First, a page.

Despite gold bullion prices dipping over October, investment interest for gold exchange traded funds has never been better, with fund providers bulking up on physical gold holdings.
According to BNP Paribas, gold ETFs added 43.8 metric tons of physical gold over the month, with SPDR Gold Shares (NYSEArca: GLD) accumulating 15.5 tons, reports Debbi Carlson for Kitco News. [Eight ETFs for Gold Exposure]
While GLD is the biggest gold ETF on the market, with $75 billion in assets and a 0.40% expense ratio, investors can also choose among other options, like the iShares Gold Trust (NYSEArca: IAU), with a 0.25% expense ratio, and the ETF Securities Physical Swiss Gold Shares (NYSEArca: SGOL), with a 0.39% expense ratio.
“IAU has grown because of the lower expenses. For most people, the IAU makes sense, especially if you’re going to be a buy-and-hold investor. Why spend the extra 15 basis points?” Carolyn Hill, ETF analyst at Index Universe, said in the article.
Given that the funds are almost identical in nature, investors would focus on costs.
“(It’s) why people look at the IAU; it’s the 15-basis-point discount in expense ratios. On that face alone, you’re going to outperform any other fund,” Michael Johnston, director of ETF Database, said in the article. “If you are a buy-and-hold investor and you want gold exposure in your portfolio for five, 10, 20 years, you’re better with IAU because the expenses are cheaper.”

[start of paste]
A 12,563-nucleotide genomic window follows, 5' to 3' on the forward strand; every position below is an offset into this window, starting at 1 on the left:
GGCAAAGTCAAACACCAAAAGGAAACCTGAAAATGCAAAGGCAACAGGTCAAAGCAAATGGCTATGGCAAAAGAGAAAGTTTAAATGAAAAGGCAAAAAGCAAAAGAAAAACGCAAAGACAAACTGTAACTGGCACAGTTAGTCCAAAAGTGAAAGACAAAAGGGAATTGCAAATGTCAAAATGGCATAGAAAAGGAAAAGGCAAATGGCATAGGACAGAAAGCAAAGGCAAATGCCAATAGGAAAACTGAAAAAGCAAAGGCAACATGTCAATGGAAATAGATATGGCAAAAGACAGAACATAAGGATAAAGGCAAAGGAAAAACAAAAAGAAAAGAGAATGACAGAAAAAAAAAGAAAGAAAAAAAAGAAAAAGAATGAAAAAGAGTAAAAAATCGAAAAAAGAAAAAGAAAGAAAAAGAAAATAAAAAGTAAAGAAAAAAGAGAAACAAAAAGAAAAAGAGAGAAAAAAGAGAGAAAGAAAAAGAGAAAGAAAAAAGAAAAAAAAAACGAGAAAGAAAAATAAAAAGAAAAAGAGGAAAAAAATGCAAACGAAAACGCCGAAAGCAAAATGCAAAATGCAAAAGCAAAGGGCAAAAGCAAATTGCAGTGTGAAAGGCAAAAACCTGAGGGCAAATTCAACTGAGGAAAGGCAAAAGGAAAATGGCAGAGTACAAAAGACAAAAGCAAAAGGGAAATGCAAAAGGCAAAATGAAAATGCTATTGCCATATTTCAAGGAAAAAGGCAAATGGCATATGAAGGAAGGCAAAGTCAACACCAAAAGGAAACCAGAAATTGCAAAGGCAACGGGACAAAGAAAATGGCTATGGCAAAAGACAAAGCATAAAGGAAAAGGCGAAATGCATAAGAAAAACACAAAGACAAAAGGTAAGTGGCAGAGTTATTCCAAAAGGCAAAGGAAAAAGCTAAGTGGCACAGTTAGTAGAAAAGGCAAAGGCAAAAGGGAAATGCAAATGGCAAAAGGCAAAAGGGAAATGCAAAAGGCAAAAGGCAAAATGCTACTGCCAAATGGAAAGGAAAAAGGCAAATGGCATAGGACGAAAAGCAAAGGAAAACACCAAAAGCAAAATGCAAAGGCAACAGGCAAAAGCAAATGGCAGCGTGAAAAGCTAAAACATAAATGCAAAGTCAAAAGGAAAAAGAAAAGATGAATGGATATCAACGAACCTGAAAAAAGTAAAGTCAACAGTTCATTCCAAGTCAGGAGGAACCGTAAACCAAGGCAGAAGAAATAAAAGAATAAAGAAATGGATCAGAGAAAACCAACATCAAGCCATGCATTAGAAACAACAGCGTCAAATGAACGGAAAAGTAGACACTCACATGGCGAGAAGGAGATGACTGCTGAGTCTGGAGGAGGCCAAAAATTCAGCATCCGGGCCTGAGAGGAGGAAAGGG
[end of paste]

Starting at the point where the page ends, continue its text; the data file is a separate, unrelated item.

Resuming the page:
“Our Morningstar Estimated Holding Cost metrics indicate that IAU is a cheaper access vehicle,” according to Morningstar analyst Abraham Bailin.
Nevertheless, “if you trade a lot, then use GLD,” Jared Cummans, analyst at ETF Database, said in the story.
Since GLD is so much larger than the competition, its size helps create a more cost effective bid/ask spread.
“[GLD] can also be used periodically as a satellite holding by speculators looking to hedge unexpected inflation or currency depreciation,” Abraham added. “GLD’s exposure is as granular as they come, but it serves as a very reliable access vehicle in a traditionally hard-to-tap segment of the market.”
For other options like SGOL, which holds gold in Swiss vaults, it all depends on an investor’s preference for where they feel gold would be stored the safest. [Swiss Gold: Does It Matter Where ETFs Store Their Bullion?]
“Those concerned with geographical diversification of bullion vaulting will find SGOL attractive,” Bailin said.
For more information on gold, visit our gold category.
Max Chen contributed to this article.